JOHNSON'S RANCH. Johnson's Ranch, established in 1927 by Elmo Johnson, was sixteen miles down river from Castolon in the Big Bend region of Texas. Johnson's income came from his ranch, farm, and trading post. The latter was the most lucrative. Johnson's trading post was one of several similar border emporiums that extended from Boquillas to Candelaria and drew their trade from the interior of northern Mexico. Most transactions were barter; Johnson dealt primarily in furs. Since most of his employees and customers were Mexican, Johnson and his wife, Ada, developed a close rapport with the Mexican community along both sides of the Rio Grande. Mrs. Johnson taught the Mexican girls to cook, sew, and can fruits and vegetables. And Johnson, recognizing the need for public education in the lower Big Bend region, embarked on a successful one-man crusade to bring public school education to that region. The teacher lived with the Johnsons, who also furnished the school house. On July 6, 1929, Johnson's ranch entered the air age. During the 1929 Escobar Rebellion, when fighting erupted along the Texas-Mexican border, the United States Army Air Corps, fearing a repeat of earlier border depredations, established a emergency landing field on the ranch. The strategic mission was to deploy airborne troops to the lower Big Bend if the region was threatened by invading renegade troops. Although that never occurred, military traffic to Johnson's ranch airfield remained brisk. The Air Corps' liberal "get-out-and-fly" policy enabled a host of young airmen based at the San Antonio area military airfields to seek rest and recreation at Johnson's ranch. Official justification varied with the individual: "cross-country navigation," "strange field landings," "building up air time," etc. The young pilots also found in that area many challenges to their airmanship: flying between the twin pinnacles of Mule Ear Peaks, flying through Santa Elena Canyon in primary trainers, strafing the Rio Grande with surplus World War I ammunition, and even flying civilians in military aircraft, a practice strictly forbidden. The Third Attack Group, stationed at Fort Crockett, staged its annual "field maneuver" at Johnson's ranch to coincide with the opening of deer season. Yet all was not rest and recreation. Flight surgeons from the Aviation School of Medicine at Randolph Field, who were frequent weekend visitors at the ranch, established a free clinic for the local Mexican population. They pulled teeth, dressed wounds, treated stomach disorders, and set broken bones. Romance and adventure aside, the Johnson's ranch experience may be viewed as a barometer of technical progress. The field register, listing the pilots' names and the type of aircraft they flew, documents the rapid change occurring in the development of United States airpower during the 1930s-increased speed, endurance, and fire power. And the young men who flew the aircraft to Johnson's ranch were, unknowingly, sharpening their skills for the war that lay ahead. This activity, however, was confined to about fourteen years. On April 1, 1942, the state of Texas purchased Johnson's ranch for inclusion in Big Bend National Park. Air traffic continued temporarily; Johnson's ranch became a regular stop for the Civil Air Patrol's Southern Liaison Patrol. The final field entry is dated November 25, 1943.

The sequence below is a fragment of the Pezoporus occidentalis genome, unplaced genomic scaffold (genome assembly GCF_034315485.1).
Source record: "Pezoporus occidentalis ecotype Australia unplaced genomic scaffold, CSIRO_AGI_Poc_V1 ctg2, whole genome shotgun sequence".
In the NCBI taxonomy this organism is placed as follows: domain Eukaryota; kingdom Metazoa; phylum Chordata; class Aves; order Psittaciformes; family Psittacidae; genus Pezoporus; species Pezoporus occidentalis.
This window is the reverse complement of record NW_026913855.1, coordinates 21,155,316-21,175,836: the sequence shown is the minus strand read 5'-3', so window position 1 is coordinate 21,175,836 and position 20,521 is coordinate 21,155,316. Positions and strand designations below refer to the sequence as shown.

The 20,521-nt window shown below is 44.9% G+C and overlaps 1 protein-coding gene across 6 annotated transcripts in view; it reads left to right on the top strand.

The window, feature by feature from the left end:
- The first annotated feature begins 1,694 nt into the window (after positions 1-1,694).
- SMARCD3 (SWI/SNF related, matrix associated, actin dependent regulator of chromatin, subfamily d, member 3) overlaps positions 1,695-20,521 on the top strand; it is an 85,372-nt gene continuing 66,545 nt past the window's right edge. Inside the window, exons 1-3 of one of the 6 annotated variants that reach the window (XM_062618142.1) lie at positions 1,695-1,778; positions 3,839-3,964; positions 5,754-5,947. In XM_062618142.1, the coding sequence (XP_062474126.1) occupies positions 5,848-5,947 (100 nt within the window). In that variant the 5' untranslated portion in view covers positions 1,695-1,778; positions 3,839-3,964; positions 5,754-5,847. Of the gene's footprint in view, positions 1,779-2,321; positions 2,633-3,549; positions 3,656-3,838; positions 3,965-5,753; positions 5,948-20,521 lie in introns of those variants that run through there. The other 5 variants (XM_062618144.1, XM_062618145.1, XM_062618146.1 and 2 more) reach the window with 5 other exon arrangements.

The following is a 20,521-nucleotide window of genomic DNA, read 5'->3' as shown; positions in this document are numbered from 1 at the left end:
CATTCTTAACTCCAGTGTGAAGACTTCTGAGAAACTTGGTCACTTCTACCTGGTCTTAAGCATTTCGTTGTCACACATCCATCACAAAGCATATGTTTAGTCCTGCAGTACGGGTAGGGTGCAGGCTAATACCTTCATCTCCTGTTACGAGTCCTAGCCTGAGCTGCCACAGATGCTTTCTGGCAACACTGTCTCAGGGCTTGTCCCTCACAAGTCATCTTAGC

Kenneth B. Ragsdale, Wings over the Mexican Border: Pioneer Military Aviation in the Big Bend (Austin: University of Texas Press, 1984). W. D. Smithers, "The Border Trading Posts," Sul Ross State College Bulletin 41 (September 1961).